What is it about?

The dominant theorisation of the informal economy views participants as rational economic actors operating in the informal economy when the expected benefits exceed the perceived costs of being caught and punished. Recently, an alternative theory has emerged which views participants as social actors operating in the informal economy due to their lack of vertical trust (in governments) and horizontal trust (in others). The aim of this paper is to evaluate these competing theorisations.To do so, data are reported from special Eurobarometer surveys conducted in 2007, 2013 and 2019 in eight West European countries (Austria, Belgium, France, Germany, Ireland, Luxembourg, the Netherlands and the United Kingdom).

Featured Image

Why is it important?

Using probit regression analysis, the finding is that increasing the expected likelihood of being caught and level of punishment had a weak significant impact on the likelihood of participating in the informal economy in 2007, and there was no significant impact in 2013 and 2019. However, greater vertical and horizontal trust is significantly associatedwith a lower level of participation in the informal economy in all three timeperiods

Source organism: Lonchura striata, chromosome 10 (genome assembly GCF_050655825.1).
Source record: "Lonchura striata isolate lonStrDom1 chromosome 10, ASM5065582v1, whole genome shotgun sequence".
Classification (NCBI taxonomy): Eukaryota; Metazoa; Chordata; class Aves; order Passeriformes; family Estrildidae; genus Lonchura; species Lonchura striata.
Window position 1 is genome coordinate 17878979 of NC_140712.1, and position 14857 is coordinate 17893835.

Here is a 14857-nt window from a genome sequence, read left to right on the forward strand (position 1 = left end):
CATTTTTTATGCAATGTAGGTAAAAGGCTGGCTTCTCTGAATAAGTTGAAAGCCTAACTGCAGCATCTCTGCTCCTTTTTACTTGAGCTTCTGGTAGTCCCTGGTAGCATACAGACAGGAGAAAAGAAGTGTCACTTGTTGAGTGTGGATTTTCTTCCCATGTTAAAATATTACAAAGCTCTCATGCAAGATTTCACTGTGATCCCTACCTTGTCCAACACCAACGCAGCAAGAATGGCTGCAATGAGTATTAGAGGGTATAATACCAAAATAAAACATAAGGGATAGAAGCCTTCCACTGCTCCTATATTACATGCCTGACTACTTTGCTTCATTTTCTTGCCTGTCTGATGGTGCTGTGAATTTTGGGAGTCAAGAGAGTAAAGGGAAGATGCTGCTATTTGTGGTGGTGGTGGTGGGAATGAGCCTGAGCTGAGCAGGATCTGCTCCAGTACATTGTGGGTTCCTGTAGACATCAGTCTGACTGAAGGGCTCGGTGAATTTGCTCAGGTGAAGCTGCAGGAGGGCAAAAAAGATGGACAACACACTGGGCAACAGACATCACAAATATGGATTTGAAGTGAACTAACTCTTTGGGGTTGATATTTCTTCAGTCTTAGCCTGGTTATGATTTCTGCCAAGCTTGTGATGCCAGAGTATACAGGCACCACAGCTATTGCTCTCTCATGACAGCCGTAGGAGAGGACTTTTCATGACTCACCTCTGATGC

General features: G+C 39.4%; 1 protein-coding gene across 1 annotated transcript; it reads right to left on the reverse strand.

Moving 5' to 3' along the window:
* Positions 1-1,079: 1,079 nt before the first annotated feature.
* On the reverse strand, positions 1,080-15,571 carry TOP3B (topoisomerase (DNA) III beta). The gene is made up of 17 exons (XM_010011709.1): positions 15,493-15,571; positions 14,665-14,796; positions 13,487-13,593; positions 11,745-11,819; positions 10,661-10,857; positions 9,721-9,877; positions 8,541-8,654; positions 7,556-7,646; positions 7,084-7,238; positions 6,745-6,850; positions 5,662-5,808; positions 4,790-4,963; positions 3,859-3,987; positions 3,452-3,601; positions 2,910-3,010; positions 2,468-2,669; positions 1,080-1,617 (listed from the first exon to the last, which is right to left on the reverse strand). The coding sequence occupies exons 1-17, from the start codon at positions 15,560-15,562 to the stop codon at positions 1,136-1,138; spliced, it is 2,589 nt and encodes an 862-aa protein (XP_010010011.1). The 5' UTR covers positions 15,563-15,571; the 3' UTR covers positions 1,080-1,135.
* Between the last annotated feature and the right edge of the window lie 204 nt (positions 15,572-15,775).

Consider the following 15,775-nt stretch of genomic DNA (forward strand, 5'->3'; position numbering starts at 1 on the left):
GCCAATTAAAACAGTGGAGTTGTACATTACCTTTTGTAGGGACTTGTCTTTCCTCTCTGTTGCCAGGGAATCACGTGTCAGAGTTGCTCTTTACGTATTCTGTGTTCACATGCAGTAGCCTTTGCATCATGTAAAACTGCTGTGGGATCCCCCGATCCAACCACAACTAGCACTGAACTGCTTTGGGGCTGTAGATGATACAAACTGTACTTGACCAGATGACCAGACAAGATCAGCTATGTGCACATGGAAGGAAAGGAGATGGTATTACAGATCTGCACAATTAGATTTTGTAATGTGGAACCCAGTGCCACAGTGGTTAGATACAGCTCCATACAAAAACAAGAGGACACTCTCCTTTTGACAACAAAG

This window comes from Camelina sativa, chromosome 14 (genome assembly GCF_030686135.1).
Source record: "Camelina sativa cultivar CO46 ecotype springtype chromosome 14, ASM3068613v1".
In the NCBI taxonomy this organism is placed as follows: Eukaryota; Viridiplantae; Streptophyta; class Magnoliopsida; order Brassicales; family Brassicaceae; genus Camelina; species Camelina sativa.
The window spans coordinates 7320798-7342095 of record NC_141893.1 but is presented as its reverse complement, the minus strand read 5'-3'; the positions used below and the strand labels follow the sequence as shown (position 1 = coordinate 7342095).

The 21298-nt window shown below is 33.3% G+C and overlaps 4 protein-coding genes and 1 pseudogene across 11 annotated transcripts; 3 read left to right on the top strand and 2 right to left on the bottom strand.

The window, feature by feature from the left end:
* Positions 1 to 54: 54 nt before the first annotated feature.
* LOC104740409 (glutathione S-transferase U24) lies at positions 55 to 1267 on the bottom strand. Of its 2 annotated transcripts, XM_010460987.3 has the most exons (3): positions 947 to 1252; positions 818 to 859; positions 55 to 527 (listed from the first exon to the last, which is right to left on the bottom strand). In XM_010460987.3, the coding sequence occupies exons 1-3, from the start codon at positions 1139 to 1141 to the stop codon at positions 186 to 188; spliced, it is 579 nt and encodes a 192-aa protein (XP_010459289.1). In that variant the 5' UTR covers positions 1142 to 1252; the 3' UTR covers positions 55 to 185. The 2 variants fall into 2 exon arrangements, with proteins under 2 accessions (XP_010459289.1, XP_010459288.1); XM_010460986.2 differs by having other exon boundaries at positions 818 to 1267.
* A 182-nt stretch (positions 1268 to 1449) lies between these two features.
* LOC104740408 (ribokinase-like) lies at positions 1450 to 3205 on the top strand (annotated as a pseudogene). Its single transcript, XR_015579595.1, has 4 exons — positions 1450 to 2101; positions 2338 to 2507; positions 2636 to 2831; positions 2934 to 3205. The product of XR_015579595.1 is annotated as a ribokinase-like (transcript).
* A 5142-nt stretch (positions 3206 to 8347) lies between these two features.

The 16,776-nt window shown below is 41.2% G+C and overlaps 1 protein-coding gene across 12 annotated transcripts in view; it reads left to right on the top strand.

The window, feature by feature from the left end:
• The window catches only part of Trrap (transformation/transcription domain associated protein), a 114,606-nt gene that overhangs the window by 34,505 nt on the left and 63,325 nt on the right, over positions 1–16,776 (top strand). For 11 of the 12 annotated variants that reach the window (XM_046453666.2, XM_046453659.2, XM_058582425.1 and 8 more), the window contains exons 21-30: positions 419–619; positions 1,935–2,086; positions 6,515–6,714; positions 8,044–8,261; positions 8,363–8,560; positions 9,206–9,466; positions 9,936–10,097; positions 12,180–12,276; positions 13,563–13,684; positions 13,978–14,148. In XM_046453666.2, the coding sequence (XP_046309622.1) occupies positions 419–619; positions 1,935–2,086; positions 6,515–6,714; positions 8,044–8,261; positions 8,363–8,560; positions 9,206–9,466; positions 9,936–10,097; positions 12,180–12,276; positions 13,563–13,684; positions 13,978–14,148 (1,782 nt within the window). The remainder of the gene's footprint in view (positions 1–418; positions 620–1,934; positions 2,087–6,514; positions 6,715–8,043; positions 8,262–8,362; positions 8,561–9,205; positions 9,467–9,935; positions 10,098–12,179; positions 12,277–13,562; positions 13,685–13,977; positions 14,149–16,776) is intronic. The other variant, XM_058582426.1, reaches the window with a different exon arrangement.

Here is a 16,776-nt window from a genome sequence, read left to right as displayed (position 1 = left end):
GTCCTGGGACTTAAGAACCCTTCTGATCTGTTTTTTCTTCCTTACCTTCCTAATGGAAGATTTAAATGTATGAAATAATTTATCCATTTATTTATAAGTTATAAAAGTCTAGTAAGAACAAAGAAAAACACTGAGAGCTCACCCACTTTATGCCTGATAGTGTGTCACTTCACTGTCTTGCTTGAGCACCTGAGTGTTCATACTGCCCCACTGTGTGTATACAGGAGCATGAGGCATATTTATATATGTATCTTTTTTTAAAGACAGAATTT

Reveals the changes over time in the reasons for operating in the informal economy in Western Europe

Professor Colin C Williams
University of Sheffield

Read the Original

This page is a summary of: Explaining the informal economy in Western Europe: beyond a rational economic actor perspective, Journal of Economic Studies, September 2020, Emerald, DOI: 10.1108/jes-05-2020-0233.
You can read the full text:



The following have contributed to this page